For weeks the tmimim Zalman Dubinsky and Nisson Friedman, in Yeshiva Ohr Elchanan Chabad LA, would go into a furniture store and drop off a ‘L’chaim’ newsletter by the elderly man, in his mid-to-late eighties, by the desk.
“The man you’re looking for is not here,” he said every week. “I’ll give it to the owner,” he said each week, making sure to show that he himself wouldn’t read it.
The best way to get to a Jew’s heart is through his stomach.
After dropping off donuts on Chanukah, dried fruits on Tu B’Shvat, and Shalach Manos on Purim, he finally started to smile at the Bochurim. Eventually he admitted to actually reading the L’Chaims.
After several months, in middle of meeting with other people on their route, they happened to see him passing by the window (which in itself is Hashgacha Protis – they had forgotten about him and this was the first time they saw him as much as leave his chair). Working up the courage to approach him, they finally decided to offer him to put on Teffilin.
It seemed he didn’t recognize at all what the tefillin were, but amazingly he agreed. As his Teffilin were coming off they mentioned that this was his bar mitzvah.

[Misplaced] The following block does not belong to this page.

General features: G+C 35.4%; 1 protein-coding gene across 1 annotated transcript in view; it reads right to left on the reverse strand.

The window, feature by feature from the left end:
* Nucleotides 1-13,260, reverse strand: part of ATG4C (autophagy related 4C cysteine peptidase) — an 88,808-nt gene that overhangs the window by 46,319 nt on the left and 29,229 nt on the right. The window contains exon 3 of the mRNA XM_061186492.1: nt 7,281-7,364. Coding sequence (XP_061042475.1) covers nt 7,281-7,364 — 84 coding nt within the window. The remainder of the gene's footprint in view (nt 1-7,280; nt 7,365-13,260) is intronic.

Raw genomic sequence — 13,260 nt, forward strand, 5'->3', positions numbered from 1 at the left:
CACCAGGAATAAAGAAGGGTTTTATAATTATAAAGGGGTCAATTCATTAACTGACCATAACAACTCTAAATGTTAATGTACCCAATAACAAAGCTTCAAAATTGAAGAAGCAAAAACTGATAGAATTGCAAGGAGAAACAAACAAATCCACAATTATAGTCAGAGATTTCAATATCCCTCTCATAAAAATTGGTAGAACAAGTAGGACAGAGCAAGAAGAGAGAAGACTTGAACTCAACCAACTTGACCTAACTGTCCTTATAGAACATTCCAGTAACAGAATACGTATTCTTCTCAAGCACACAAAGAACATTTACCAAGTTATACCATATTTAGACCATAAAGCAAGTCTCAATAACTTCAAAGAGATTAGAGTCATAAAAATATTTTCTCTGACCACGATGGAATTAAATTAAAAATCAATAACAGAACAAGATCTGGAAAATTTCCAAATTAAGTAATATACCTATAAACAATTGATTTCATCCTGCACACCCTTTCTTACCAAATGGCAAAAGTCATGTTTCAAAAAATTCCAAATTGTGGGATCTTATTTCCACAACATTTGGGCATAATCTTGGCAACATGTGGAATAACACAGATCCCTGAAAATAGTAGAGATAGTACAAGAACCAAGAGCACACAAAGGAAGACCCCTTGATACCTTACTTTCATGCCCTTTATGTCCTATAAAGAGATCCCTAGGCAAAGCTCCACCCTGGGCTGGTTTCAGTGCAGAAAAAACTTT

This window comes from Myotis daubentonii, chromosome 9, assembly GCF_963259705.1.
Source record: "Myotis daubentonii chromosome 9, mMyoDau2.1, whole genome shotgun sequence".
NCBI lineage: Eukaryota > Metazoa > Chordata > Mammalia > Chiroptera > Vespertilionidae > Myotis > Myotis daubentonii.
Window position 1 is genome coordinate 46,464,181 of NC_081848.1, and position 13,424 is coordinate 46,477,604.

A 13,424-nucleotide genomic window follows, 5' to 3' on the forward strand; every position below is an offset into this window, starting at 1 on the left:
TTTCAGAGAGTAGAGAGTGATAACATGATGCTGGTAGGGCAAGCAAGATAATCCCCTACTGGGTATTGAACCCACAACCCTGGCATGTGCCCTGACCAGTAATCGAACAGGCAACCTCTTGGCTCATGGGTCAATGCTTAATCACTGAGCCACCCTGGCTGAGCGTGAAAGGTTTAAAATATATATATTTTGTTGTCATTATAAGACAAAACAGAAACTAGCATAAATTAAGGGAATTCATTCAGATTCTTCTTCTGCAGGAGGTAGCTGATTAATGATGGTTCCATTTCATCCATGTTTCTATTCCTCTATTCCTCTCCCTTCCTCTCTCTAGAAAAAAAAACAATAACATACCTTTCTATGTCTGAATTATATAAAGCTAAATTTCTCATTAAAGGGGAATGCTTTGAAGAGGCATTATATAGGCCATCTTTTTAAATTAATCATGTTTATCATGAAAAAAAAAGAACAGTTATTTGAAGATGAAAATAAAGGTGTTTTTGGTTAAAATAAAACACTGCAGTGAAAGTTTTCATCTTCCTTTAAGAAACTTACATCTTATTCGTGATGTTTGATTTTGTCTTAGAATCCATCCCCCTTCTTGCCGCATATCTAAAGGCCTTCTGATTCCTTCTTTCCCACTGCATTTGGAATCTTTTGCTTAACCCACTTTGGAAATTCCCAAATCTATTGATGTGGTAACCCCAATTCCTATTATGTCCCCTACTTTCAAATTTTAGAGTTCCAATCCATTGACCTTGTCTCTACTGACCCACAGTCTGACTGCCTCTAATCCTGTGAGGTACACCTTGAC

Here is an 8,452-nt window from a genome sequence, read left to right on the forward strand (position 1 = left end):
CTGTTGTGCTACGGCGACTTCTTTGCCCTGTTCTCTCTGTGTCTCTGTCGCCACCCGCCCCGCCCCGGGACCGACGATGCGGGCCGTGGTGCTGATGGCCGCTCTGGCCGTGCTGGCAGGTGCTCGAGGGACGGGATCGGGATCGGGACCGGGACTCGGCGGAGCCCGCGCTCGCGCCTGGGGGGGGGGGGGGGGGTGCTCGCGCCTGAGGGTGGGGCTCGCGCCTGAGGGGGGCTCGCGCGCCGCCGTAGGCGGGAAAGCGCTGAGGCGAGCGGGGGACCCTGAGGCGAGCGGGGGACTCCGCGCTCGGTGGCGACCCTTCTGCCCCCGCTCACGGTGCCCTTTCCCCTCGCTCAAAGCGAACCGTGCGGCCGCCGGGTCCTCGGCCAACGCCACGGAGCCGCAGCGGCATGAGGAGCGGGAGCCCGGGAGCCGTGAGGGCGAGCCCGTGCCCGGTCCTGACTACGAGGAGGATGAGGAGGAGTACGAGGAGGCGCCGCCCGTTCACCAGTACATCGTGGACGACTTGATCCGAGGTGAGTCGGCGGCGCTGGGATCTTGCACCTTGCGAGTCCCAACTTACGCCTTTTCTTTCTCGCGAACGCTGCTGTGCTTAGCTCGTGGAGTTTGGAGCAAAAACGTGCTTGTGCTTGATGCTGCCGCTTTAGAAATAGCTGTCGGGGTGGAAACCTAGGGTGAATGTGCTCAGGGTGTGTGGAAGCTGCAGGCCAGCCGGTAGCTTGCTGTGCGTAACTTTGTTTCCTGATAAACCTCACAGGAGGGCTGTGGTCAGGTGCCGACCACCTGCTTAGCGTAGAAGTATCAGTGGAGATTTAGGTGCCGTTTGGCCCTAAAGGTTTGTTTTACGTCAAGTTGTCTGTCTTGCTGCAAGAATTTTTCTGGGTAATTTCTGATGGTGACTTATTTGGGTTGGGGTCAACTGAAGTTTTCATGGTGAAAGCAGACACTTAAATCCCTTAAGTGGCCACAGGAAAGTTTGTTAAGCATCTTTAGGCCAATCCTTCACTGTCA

He thought for a second, and then started to tear up and Bill (Velvel) then began to tell them, “I was learning for my bar mitzvah in Berlin, Germany with three other boys in shul, when two German soldiers stormed in and desecrated the Sefer Torahs and took away everything, that was the end of my bar mitzvah.”
He paused and said, “Now we made up for it.”
This story just comes to show, no matter how cold and disinterested a person may seem to be, underneath he may have feelings about it – all it takes is the right moment and approach to take a man from adamant refusal and disinterest to a tear-filled bar mitzvah – at age 86.